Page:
I guess I am supposed to get all warm and fuzzy, but there is not enough character development there for me to care. This film is too much plot and not enough about the characters, yet a film of this genre MUST depend heavily on the characters to make it touching, human, and speak to the essence of the holiday spirit. It never reaches that point.

It's like the writers and director poured every stereotypical aspect of a holiday film into the mix but forgot to write good characters in the process. Making variations on the archetype of the Santa legend with the factory was an interesting idea, but again, there was so much going on in the film, it gets a glance instead of an exploration. All gloss, no depth.

The film ends with Mommy kissing Muldoon in the square during the festival, of course, under mistletoe (thus joining the cult), and the kid, of course, running off again to chase an elf. They all watch Santa and reindeer pass across the moon, fade out.

One, I wonder how films like this even get made, and two, Muldoon and DeBoer are credible and decent actors. What in the world are they doing in this piece of reindeer doo of a film?
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Safe Harbour (2007 Video)
Okay, if you like a film which doesn't require much thinking
1 March 2008
This is a typical Steele novel production in that two people who have undergone some sort of tragedy manage to get together despite the odds. I wouldn't call this a spoiler because anyone who has read a Steele novel knows how they ALL end. If you don't want to know much about the plot, don't keep reading.

Gilbert's character, Ophelia, is a woman of French decent who has lost her husband and son in an accident. Gilbert needs to stop doing films where she is required to have an accent because she, otherwise a good actress, cannot realistically pull off any kind of accent. Brad Johnson, also an excellent actor, is Matt, who is recovering from a rather nasty divorce. He is gentle, convincing and compelling in this role.

The two meet on the beach through her daughter, Pip, and initially, Ophelia accuses Matt of being a child molester just because he talked art with the kid. All of them become friends after this episode and then the couple falls in love.

The chemistry between the two leads is not great, even though the talent of these two people is not, in my opinion, a question. They did the best they could with a predictable plot and a script that borders on stereotypical. Two people meet, tragedy, bigger tragedy, a secret is revealed, another tragedy, and then they get together. I wish there was more to it than that, but there it is in a nutshell.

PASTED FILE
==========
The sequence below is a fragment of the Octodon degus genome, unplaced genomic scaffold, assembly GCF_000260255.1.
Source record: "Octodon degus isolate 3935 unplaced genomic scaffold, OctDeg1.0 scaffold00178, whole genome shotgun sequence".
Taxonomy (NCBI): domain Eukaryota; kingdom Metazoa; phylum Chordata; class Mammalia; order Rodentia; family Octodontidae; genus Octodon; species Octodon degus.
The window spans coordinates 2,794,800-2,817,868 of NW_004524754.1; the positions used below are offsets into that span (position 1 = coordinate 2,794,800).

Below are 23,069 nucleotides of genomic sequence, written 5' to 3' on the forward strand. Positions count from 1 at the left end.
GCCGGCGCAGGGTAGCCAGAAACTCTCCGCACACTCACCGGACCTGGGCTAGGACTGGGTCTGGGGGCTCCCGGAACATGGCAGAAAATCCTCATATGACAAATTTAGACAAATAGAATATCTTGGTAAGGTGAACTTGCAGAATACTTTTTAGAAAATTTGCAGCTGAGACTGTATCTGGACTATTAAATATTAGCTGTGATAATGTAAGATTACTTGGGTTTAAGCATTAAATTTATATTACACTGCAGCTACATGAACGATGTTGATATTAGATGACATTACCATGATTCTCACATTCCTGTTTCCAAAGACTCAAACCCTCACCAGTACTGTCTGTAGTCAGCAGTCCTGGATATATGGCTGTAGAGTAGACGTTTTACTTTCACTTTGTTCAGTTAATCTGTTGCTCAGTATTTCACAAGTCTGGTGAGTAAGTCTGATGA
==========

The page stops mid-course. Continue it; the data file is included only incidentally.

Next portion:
I wanted mindless entertainment, and I got it with this. In regard to the genre of romantic films, this one fails to be memorable. "A Secret Affair" with Janine Turner is far superior (not a Steele book), as are some of Steele's earlier books turned into film.
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Great, kind spirited little film
28 January 2007
Most people have covered the great aspects of this film, but I will add my two cents into the mix and say that I picked this film up on a whim from the video store. This funny, sweet film covers a basic idea: be true to yourself, believe in love, and it will come to you.

The actors, especially the highly underrated Christian Kane, really drive this film home. He acts with his eyes, and can convey a host of emotions with a glance, a nod, or a tilt of his head. Michael Weatherly's smarmy character is a fresh change from his usual heroic ones, and wow, a Maxim cover model, Estella Warren, who is more than a pretty face. I love it when I don't expect much and I get pleasantly surprised. It, unfortunately, doesn't happen that often. With this film, and with this cast, I was pleased.

What I also like is that, even though it is a newer film, the director didn't do the jostle the camera, zoom in and out crap that is so popular now. I watched fifteen minutes of "I Am Sam" and was 'car sick' from the multitude of angles, jostling, bouncing and zooming. I never have watched it all.

The Special Features part notes that the film is Independent, and low budget. This is proof positive that spending millions on the special effects and the big name actors doesn't net you a winner. I haven't seen anything in a long time I enjoyed so much.

One more thing: Note the Jeana character's favorite actor is Walter Matthau, the father of this film's director.